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Milt Schornack and the Royal Bobcat GTOs by Keith J. Macdonald with Milt Schornack and Ro McGonegal (Foreword)

Milt Schornack and the Royal Bobcat GTOs by Keith J. Macdonald with Milt Schornack and Ro McGonegal (Foreword)
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NHRA SS/HA #6855  

Book Description

The original muscle car, the Royal Bobcat GTO was the baby of a burgeoning Detroit subculture, one not sanctioned by the big automakers of the early 1960s. In a post–World War II America hungry for chrome, flash and speed, Royal Pontiac in Royal Oak, Michigan, modified and sold its souped-up versions of GTOs to customers, and in the process created a demand for custom street racers in America. Founded by Ace Wilson, the Royal name became synonymous with speed.

This book outlines the history of the Royal Bobcat GTO, from the people—including Milt Schornack, the mechanic who raced for Royal Pontiac and was responsible for the custom Bobcats—to the fabled midnight test runs on northern Detroit’s famous Woodward Avenue. Fourteen chapters, illustrated with 25 photographs of vintage GTOs, the infamous Car & Driver road test photos against a Ferrari GTO, and more, chronicle the history of a car that changed the focus of the Detroit auto industry for the next decade.

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The 1963 Royal offering was a Catalina. With many new aluminum front-end parts and a frame that was drilled and punched with hundreds of holes to save weight, it was dubbed the Swiss Cheese Catalina by automotive scribe Roger Huntington. The big Cat weighed in at just under 3,300 pounds-a savings of over 300 pounds from the previous year at 3, 600.

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The increasing popularity of the GTO caught the attention of other manufacturers, who hooked their wagons to Pontiac’s rising star. Hurst created a wheel for the GTO, and Thom McCann marketed their “GTO shoes”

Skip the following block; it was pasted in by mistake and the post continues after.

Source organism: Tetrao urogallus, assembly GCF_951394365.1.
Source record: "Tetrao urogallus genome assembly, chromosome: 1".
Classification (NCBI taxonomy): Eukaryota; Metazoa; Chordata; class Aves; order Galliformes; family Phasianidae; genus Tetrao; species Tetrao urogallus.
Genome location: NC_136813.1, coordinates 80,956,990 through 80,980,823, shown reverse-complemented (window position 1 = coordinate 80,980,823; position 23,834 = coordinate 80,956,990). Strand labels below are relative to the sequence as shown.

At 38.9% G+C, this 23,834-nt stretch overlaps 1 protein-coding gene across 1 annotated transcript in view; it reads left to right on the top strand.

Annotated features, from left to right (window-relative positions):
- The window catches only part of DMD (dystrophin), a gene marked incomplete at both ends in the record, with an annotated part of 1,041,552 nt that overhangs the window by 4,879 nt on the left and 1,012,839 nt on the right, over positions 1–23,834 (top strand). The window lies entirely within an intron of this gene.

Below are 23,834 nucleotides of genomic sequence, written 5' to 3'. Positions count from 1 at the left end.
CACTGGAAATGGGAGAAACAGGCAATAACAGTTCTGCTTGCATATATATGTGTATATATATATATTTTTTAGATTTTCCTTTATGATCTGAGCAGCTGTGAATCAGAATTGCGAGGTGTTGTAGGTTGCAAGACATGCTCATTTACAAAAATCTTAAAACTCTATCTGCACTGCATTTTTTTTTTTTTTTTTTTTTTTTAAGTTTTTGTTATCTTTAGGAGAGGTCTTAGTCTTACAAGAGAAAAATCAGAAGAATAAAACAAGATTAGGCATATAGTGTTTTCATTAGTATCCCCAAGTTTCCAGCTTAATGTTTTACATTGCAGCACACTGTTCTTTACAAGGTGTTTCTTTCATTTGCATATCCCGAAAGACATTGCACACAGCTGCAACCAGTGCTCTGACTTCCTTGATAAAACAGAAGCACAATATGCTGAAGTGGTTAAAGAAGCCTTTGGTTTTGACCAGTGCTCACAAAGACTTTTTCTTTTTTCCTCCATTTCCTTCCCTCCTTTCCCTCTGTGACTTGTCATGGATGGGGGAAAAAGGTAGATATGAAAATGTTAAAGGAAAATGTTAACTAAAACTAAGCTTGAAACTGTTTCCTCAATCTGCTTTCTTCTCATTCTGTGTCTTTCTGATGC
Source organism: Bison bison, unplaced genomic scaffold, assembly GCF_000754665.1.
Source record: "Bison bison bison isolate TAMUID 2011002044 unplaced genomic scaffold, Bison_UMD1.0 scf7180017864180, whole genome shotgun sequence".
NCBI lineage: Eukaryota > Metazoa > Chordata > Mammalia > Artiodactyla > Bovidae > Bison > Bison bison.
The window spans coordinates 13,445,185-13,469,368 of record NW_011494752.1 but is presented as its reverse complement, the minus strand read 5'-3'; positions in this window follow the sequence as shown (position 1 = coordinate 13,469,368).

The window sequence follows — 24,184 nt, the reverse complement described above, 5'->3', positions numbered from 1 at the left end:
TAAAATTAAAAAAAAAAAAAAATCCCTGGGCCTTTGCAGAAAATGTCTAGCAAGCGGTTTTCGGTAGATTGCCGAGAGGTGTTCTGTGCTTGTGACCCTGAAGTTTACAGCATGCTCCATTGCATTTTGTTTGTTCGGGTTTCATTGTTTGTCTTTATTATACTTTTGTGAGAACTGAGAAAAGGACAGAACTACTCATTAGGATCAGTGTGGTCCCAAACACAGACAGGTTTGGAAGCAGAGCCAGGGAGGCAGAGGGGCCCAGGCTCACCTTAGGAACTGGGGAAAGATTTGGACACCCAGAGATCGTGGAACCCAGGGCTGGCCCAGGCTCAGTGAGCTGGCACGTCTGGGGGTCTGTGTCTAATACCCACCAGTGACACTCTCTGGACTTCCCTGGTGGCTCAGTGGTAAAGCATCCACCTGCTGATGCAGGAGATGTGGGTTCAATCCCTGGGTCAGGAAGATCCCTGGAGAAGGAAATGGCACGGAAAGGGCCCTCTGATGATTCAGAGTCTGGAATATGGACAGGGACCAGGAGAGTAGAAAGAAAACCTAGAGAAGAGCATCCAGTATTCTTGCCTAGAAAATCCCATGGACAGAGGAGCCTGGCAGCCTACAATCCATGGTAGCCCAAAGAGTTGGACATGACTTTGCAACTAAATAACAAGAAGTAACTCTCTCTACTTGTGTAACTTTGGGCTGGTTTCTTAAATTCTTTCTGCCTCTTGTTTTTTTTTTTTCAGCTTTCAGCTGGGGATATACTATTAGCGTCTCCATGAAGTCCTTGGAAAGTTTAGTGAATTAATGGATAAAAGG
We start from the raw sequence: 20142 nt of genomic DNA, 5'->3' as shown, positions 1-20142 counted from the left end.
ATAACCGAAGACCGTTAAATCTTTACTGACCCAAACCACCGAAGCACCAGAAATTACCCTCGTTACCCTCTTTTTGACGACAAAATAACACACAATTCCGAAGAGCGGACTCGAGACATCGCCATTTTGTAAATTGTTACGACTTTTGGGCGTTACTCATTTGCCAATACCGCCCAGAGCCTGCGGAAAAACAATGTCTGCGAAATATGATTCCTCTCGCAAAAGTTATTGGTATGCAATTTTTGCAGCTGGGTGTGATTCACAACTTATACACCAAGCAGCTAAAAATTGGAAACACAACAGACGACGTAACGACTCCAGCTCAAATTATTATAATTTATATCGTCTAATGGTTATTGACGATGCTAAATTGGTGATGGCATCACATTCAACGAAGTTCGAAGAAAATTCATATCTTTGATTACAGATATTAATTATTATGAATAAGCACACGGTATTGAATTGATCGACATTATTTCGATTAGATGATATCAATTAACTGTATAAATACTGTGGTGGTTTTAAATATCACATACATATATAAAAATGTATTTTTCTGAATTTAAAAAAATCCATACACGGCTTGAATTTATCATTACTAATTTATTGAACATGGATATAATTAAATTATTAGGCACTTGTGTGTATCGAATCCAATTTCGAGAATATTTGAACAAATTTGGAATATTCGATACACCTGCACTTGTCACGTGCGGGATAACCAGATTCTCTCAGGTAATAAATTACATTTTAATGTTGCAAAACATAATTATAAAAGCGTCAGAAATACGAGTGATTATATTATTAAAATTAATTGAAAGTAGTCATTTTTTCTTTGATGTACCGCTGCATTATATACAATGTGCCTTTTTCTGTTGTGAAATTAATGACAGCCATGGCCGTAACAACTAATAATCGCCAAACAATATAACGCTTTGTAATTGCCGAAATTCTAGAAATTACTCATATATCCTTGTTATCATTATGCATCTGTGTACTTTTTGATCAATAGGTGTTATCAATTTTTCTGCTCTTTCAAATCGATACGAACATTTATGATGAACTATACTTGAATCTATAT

The super car movement was barely into first-gear, yet it’s impact on America’s youth was already beginning to have an effect on the Billboard charts. The musical tributes to cruising such as “I Get Around” and “Fun, Fun, Fun” by the Beach Boys topped the charts in the summer of ‘64. However, and perhaps of more significance to the Pontiac crowd, Ronny and the Daytonas biggest hit, “GTO,” spent a whopping 17 weeks on the pop music charts. (Chapter 3, page 35)


Picture 40002   Dave Warren drops a cylinder head onto thinner head gaskets during the bobcating process on John Kosmala’s 1965 389 GTO.
Picture 40001   While Milt and Warren brothers found the Verdoro Green GTO hard to tame, it led to important engineering changes, which led to better performance and reliability of the 1968 version of the 400 engine. The unique exterior color still turns heads today.
Picture 40002   If it’s supposed to be a 389 and it looks like a 389., there’s a chance it might not be a 389. The legendary ‘64 GTO was actually concealing a 421-cubic inch monster that was dressed-up to look like a GTO 389 engine.


I enjoyed the book "Milt Schornack and the Royal Bobcat GTOs".  This is a book for the real car guy.  It tells the history of the GTO from 1964 to about 1971 and has all the real nuts and bolts of the cars, from Cam Spec to Gear Ratios, and all the factory stuff in between.  This is a great read for an old gear head like me.

George Phillips,

This book is published by McFarland & Company, Inc. and can be purchased online at

or call their order line at 800-253-2187